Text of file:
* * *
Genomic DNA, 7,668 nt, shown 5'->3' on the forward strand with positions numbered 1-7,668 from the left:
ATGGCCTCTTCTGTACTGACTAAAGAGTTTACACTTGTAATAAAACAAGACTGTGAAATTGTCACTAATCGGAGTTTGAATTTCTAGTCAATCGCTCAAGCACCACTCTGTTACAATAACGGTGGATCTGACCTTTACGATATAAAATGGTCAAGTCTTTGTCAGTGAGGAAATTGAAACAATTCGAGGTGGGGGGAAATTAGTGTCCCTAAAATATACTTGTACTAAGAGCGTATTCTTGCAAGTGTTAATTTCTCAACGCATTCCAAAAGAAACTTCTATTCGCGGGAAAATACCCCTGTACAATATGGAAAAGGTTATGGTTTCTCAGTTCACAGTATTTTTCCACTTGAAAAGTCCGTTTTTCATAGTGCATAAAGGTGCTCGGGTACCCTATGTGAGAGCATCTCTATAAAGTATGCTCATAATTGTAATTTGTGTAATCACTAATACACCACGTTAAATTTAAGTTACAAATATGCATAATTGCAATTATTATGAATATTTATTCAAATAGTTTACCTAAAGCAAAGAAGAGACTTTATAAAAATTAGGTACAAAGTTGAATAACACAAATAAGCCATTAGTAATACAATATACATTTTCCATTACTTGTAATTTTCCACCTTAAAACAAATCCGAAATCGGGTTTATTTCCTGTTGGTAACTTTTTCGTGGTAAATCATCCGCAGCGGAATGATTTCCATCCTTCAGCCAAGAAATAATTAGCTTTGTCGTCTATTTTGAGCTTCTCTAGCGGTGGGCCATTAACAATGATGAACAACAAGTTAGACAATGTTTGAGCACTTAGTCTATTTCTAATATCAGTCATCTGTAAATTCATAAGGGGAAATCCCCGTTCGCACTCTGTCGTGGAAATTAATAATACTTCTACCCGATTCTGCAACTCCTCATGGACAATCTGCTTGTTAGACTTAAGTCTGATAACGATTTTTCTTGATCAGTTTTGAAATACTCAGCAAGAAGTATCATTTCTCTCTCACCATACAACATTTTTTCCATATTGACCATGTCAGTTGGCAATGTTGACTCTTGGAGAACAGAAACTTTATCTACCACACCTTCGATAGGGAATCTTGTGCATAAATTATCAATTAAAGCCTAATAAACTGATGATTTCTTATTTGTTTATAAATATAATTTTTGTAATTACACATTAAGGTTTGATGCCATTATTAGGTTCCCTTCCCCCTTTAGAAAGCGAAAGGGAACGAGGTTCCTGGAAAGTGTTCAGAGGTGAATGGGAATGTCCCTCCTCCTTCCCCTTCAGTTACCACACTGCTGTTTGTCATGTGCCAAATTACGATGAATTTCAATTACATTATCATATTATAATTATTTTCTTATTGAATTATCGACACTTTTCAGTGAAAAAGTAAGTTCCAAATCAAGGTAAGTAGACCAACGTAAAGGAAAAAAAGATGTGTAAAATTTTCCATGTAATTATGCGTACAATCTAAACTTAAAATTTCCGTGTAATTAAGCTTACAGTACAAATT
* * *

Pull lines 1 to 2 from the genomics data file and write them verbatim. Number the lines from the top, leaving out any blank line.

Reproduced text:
Genomic DNA, 7,668 nt, shown 5'->3' on the forward strand with positions numbered 1-7,668 from the left:
ATGGCCTCTTCTGTACTGACTAAAGAGTTTACACTTGTAATAAAACAAGACTGTGAAATTGTCACTAATCGGAGTTTGAATTTCTAGTCAATCGCTCAAGCACCACTCTGTTACAATAACGGTGGATCTGACCTTTACGATATAAAATGGTCAAGTCTTTGTCAGTGAGGAAATTGAAACAATTCGAGGTGGGGGGAAATTAGTGTCCCTAAAATATACTTGTACTAAGAGCGTATTCTTGCAAGTGTTAATTTCTCAACGCATTCCAAAAGAAACTTCTATTCGCGGGAAAATACCCCTGTACAATATGGAAAAGGTTATGGTTTCTCAGTTCACAGTATTTTTCCACTTGAAAAGTCCGTTTTTCATAGTGCATAAAGGTGCTCGGGTACCCTATGTGAGAGCATCTCTATAAAGTATGCTCATAATTGTAATTTGTGTAATCACTAATACACCACGTTAAATTTAAGTTACAAATATGCATAATTGCAATTATTATGAATATTTATTCAAATAGTTTACCTAAAGCAAAGAAGAGACTTTATAAAAATTAGGTACAAAGTTGAATAACACAAATAAGCCATTAGTAATACAATATACATTTTCCATTACTTGTAATTTTCCACCTTAAAACAAATCCGAAATCGGGTTTATTTCCTGTTGGTAACTTTTTCGTGGTAAATCATCCGCAGCGGAATGATTTCCATCCTTCAGCCAAGAAATAATTAGCTTTGTCGTCTATTTTGAGCTTCTCTAGCGGTGGGCCATTAACAATGATGAACAACAAGTTAGACAATGTTTGAGCACTTAGTCTATTTCTAATATCAGTCATCTGTAAATTCATAAGGGGAAATCCCCGTTCGCACTCTGTCGTGGAAATTAATAATACTTCTACCCGATTCTGCAACTCCTCATGGACAATCTGCTTGTTAGACTTAAGTCTGATAACGATTTTTCTTGATCAGTTTTGAAATACTCAGCAAGAAGTATCATTTCTCTCTCACCATACAACATTTTTTCCATATTGACCATGTCAGTTGGCAATGTTGACTCTTGGAGAACAGAAACTTTATCTACCACACCTTCGATAGGGAATCTTGTGCATAAATTATCAATTAAAGCCTAATAAACTGATGATTTCTTATTTGTTTATAAATATAATTTTTGTAATTACACATTAAGGTTTGATGCCATTATTAGGTTCCCTTCCCCCTTTAGAAAGCGAAAGGGAACGAGGTTCCTGGAAAGTGTTCAGAGGTGAATGGGAATGTCCCTCCTCCTTCCCCTTCAGTTACCACACTGCTGTTTGTCATGTGCCAAATTACGATGAATTTCAATTACATTATCATATTATAATTATTTTCTTATTGAATTATCGACACTTTTCAGTGAAAAAGTAAGTTCCAAATCAAGGTAAGTAGACCAACGTAAAGGAAAAAAAGATGTGTAAAATTTTCCATGTAATTATGCGTACAATCTAAACTTAAAATTTCCGTGTAATTAAGCTTACAGTACAAATT